Yasiel Puig is damned if he does, damned if he doesn’t

Since debuting on June 3, 2013 at Dodger Stadium, there hasn’t been a more polarizing player in Major League Baseball than Yasiel Puig. Even if you love him or hate him, he’s here to stay.

He has bat flipped his way into the hearts of many, but others have been ripe with bitterness and resentment toward the Cuban outfielder. After his Dodger debut, Giants fans were calling for him to be beaned on purpose. Some NL West writers were just unimpressed. The dislike has continued to pour in over the years, but perhaps it is time to focus on winning instead of what Puig is saying or not saying or who he is looking at.

The day after Puig was benched in the series finale in Toronto, a rare sit-down interview with the media shy outfielder was published. ESPN’s Marly Rivera conducted the interview in Spanish which was later translated and edited. Some intriguing insights into Puig’s new motivation and mindset this season along with some fascinating details of his past are included in the article.

Bryce Harper is my idol now. I’m going to join him in the “make baseball fun again” campaign; I’m just waiting to get my shirts and baseball caps. He’s always been a great friend and a great athlete, and I admire him. I like how he plays the game, and I think he gets it. It’s good to see an American player saying that there needs to be a little more fun in baseball. Fans leave everything behind to come and see us play. We have to make baseball fun for the fans and not take everything so personal”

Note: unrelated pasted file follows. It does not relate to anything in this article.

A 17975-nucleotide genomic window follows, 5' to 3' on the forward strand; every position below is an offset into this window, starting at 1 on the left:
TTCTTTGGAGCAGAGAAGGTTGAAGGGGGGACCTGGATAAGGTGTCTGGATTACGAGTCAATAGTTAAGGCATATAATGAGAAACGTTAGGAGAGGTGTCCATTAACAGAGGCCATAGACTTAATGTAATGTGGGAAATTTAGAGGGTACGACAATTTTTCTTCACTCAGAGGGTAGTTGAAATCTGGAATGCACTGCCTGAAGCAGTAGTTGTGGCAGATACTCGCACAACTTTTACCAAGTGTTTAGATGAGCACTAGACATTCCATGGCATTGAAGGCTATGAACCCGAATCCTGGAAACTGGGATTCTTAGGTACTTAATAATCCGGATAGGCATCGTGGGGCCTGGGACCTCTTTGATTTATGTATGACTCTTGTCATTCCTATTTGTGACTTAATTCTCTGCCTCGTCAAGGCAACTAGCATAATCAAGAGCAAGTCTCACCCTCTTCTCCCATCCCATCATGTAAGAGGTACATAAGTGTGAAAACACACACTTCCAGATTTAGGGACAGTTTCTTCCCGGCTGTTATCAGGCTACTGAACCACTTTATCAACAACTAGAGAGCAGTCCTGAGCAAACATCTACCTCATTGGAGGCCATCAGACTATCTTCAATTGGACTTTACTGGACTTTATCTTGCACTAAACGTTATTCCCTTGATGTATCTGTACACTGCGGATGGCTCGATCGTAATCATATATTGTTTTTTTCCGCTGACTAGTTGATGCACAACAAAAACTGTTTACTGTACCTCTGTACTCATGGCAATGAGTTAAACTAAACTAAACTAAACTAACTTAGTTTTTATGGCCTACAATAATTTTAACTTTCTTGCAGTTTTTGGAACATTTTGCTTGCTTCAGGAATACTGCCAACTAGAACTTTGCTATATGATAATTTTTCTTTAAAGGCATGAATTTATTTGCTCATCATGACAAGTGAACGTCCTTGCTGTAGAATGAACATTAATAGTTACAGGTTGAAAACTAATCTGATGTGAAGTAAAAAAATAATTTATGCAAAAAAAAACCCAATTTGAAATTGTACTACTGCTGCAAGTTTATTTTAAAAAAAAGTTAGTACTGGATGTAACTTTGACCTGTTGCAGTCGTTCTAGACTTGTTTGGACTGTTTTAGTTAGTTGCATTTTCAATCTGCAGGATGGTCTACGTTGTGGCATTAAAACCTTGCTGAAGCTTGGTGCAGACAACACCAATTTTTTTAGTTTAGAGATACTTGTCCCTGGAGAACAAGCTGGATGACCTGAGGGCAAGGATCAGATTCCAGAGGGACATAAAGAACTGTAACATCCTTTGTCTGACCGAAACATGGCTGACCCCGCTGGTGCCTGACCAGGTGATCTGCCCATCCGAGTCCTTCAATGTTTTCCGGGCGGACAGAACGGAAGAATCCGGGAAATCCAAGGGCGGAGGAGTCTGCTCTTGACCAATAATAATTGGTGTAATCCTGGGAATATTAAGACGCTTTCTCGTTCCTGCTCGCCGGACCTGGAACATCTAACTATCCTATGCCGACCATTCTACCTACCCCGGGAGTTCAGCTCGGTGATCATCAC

Puig has embraced Dave Roberts‘ call for a fresh start, and he arrived early to spring training not only leaner physically but also refocused mentally. He even revived his social media presence with amusing photos, self-reflecting hashtags and friendly banter with so-called haters. The problem is, the negativity surrounding him still persists whether he is succeeding on the field or struggling at the plate.

The very same day the interview went up, the LA Today Show posted this poll on Twitter in order to drum up old feelings and negativity:

It’s no wonder that Puig has been reluctant to open up about himself and his past in Cuba to the media. It’s not like he’s the only player on the Dodgers struggling offensively right now, yet he’s always the first to be targeted.

He even went to Twitter to personally appeal to Jared Goff of the Los Angeles Rams, who had been a part of the original Puig naysayer faction on Twitter during his rookie season in 2013.

It took no time for some to take Puig’s Tweet out of context.

It all started with his bat flip and his supposed arrogant style of play. The bat flips caused many to stir with contempt. They said he needed to learn how to be professional and not so immature. Like his olive branch tweet to Goff, his bat flip was taken out of context.